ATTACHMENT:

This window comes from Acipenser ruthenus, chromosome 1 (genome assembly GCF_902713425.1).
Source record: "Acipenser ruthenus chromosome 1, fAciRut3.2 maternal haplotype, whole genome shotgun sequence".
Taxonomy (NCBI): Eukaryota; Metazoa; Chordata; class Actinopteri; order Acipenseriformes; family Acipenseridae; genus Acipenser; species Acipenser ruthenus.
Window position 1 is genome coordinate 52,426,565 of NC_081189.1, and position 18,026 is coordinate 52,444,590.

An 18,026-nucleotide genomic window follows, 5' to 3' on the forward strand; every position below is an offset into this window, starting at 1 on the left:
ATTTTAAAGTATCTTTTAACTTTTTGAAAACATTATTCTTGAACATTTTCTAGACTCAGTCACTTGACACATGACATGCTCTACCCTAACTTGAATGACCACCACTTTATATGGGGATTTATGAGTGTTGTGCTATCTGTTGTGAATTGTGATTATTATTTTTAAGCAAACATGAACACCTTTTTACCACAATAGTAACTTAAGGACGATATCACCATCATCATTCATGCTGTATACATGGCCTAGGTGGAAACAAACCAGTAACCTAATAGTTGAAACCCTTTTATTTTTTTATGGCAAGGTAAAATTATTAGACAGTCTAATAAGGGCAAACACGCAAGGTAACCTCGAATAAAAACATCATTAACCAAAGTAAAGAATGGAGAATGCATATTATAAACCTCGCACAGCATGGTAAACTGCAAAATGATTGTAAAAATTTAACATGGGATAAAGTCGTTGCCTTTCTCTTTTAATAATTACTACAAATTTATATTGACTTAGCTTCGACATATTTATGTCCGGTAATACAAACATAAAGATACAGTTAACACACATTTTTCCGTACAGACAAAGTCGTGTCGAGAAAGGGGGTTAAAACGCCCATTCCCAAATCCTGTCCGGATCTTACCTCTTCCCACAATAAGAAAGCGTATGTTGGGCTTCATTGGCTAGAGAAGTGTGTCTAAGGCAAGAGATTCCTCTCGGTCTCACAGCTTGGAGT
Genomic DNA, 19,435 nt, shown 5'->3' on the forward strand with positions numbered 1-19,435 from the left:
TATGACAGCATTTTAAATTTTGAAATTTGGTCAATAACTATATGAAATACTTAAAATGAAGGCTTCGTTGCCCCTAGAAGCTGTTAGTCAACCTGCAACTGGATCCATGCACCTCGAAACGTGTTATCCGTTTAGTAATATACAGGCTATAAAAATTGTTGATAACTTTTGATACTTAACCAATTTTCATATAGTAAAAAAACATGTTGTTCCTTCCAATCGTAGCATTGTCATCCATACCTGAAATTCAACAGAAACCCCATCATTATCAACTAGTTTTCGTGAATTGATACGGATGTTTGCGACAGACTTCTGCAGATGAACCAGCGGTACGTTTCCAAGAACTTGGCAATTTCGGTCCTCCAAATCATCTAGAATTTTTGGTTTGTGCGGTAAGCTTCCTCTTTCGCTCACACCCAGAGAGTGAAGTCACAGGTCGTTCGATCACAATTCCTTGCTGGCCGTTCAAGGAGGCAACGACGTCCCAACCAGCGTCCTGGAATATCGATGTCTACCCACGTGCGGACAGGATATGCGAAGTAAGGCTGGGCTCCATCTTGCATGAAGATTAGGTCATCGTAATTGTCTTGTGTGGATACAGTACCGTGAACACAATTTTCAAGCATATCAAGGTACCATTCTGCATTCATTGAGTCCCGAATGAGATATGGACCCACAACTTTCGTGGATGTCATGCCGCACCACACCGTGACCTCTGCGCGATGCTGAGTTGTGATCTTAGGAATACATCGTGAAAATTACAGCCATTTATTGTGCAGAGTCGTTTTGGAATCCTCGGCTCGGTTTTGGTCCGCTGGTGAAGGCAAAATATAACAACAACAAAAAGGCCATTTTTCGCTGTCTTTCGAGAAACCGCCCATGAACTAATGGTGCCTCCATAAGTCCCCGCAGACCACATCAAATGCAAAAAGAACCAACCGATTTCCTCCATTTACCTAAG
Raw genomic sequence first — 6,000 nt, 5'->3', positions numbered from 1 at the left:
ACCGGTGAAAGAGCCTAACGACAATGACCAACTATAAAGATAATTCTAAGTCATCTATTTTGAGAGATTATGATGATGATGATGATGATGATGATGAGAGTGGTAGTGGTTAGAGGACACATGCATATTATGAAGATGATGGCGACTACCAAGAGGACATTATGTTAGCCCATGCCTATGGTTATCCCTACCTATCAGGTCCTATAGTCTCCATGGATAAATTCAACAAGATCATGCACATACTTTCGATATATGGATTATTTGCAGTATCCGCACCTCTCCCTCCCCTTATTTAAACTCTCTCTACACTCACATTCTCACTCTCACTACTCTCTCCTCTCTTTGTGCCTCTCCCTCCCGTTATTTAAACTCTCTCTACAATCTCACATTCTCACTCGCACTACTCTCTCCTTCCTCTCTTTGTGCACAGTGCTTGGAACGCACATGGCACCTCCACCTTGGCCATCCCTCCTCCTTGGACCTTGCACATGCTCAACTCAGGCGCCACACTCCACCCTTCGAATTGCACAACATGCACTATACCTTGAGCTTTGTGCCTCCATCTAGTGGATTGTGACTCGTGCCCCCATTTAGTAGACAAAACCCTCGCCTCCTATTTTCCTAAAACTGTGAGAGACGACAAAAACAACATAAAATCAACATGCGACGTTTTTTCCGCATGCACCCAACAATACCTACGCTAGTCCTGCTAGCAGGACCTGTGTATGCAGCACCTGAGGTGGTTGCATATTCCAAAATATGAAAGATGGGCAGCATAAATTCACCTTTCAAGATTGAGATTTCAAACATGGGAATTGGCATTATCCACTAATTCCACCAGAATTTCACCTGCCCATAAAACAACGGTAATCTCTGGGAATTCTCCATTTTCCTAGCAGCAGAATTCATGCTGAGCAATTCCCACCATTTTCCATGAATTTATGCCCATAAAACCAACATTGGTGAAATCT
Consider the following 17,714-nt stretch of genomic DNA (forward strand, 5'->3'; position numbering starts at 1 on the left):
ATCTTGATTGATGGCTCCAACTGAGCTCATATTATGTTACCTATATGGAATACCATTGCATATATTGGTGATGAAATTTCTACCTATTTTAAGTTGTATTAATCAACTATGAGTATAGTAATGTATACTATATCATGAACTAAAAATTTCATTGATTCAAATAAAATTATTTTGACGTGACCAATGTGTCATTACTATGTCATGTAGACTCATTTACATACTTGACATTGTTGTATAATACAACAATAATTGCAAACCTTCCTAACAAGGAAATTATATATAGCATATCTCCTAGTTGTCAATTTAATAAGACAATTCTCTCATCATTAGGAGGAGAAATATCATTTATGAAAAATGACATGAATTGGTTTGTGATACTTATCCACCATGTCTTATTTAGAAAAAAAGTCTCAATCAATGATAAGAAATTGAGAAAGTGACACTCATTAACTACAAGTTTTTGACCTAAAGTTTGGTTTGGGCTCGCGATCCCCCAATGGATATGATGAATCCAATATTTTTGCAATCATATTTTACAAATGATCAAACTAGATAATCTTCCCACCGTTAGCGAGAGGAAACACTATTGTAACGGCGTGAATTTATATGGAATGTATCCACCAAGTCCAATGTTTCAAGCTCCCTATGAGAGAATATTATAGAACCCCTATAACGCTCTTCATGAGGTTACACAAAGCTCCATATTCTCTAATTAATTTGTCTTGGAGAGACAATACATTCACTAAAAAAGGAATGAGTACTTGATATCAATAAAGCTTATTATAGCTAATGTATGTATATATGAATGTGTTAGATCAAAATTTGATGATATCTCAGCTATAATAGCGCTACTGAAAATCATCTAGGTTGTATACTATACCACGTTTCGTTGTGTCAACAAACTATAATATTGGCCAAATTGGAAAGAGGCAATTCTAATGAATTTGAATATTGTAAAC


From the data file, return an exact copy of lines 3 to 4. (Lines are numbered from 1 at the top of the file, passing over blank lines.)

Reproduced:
Taxonomy (NCBI): Eukaryota; Metazoa; Chordata; class Actinopteri; order Acipenseriformes; family Acipenseridae; genus Acipenser; species Acipenser ruthenus.
Window position 1 is genome coordinate 52,426,565 of NC_081189.1, and position 18,026 is coordinate 52,444,590.